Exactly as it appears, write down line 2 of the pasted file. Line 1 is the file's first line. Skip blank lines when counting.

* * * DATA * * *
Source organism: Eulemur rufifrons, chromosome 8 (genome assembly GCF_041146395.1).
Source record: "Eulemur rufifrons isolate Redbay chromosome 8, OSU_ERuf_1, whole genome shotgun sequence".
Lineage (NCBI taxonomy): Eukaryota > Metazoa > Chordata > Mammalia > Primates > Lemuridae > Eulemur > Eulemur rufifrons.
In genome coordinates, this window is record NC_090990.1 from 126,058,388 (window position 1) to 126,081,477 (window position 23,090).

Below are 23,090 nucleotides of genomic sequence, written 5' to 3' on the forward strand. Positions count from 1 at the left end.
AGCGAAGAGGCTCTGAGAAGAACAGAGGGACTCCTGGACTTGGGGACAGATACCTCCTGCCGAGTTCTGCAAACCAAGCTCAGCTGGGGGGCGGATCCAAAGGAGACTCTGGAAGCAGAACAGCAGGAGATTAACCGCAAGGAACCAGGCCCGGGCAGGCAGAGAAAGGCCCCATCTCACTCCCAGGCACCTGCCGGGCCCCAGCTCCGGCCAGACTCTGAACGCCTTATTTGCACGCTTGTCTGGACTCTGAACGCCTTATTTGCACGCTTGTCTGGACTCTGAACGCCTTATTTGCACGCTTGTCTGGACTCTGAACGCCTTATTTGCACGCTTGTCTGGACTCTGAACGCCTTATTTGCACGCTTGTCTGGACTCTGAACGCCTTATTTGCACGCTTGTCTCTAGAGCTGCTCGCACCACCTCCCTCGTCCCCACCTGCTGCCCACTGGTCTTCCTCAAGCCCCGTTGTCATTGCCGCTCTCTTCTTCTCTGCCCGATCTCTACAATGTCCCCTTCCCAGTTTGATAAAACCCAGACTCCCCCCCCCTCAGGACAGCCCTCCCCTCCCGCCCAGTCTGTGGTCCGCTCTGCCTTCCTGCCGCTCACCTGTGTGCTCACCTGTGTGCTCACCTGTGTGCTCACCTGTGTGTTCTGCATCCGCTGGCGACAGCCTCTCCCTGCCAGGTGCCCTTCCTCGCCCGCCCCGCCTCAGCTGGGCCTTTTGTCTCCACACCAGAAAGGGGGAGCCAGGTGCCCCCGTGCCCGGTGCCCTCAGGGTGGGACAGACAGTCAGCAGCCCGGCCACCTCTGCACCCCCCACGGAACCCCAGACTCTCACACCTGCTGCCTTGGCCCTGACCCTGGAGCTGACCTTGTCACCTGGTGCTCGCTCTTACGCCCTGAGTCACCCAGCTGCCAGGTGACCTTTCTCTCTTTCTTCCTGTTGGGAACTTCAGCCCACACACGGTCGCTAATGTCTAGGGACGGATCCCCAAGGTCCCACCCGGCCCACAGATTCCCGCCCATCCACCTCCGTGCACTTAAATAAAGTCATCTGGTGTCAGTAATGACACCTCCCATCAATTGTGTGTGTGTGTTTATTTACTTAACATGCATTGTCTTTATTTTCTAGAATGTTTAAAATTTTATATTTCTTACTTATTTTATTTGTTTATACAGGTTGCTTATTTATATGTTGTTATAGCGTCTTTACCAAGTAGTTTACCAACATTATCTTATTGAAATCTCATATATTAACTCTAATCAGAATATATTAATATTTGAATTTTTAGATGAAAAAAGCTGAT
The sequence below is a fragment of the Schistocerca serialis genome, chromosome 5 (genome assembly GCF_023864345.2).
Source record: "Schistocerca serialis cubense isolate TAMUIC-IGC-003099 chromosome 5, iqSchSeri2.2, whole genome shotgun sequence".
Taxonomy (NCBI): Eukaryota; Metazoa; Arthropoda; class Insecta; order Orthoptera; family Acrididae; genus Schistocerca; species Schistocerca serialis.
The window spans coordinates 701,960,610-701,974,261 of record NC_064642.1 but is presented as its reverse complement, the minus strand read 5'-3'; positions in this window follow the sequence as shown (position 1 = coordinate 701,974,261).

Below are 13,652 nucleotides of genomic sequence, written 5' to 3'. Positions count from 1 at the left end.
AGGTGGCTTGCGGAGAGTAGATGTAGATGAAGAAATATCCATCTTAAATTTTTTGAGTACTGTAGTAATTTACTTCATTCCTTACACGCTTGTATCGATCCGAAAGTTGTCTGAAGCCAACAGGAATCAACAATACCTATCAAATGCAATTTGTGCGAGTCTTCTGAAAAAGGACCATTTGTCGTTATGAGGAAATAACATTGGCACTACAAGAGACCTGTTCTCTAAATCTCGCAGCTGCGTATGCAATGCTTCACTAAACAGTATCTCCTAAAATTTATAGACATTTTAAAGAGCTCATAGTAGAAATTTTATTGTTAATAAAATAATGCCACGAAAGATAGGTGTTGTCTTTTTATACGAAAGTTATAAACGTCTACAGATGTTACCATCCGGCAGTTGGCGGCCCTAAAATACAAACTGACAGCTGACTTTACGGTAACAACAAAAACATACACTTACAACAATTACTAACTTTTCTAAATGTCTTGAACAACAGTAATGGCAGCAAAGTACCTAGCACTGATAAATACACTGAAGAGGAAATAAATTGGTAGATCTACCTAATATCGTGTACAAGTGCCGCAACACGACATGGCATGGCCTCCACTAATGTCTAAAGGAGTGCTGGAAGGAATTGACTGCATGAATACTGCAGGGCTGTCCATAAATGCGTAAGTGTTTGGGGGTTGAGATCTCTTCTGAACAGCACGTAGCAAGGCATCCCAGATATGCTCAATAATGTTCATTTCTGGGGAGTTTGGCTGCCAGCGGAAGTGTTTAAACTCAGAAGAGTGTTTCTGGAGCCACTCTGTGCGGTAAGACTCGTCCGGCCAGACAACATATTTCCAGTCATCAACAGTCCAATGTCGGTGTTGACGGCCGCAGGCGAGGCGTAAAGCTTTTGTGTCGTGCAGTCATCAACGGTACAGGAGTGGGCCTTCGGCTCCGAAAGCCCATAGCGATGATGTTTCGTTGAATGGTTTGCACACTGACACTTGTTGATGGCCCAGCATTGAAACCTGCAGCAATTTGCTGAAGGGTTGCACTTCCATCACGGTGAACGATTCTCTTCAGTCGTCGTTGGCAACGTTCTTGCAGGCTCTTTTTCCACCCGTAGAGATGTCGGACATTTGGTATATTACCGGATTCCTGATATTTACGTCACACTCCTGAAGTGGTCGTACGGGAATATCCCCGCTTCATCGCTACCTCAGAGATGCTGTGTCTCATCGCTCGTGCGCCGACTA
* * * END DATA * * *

Source record: "Eulemur rufifrons isolate Redbay chromosome 8, OSU_ERuf_1, whole genome shotgun sequence".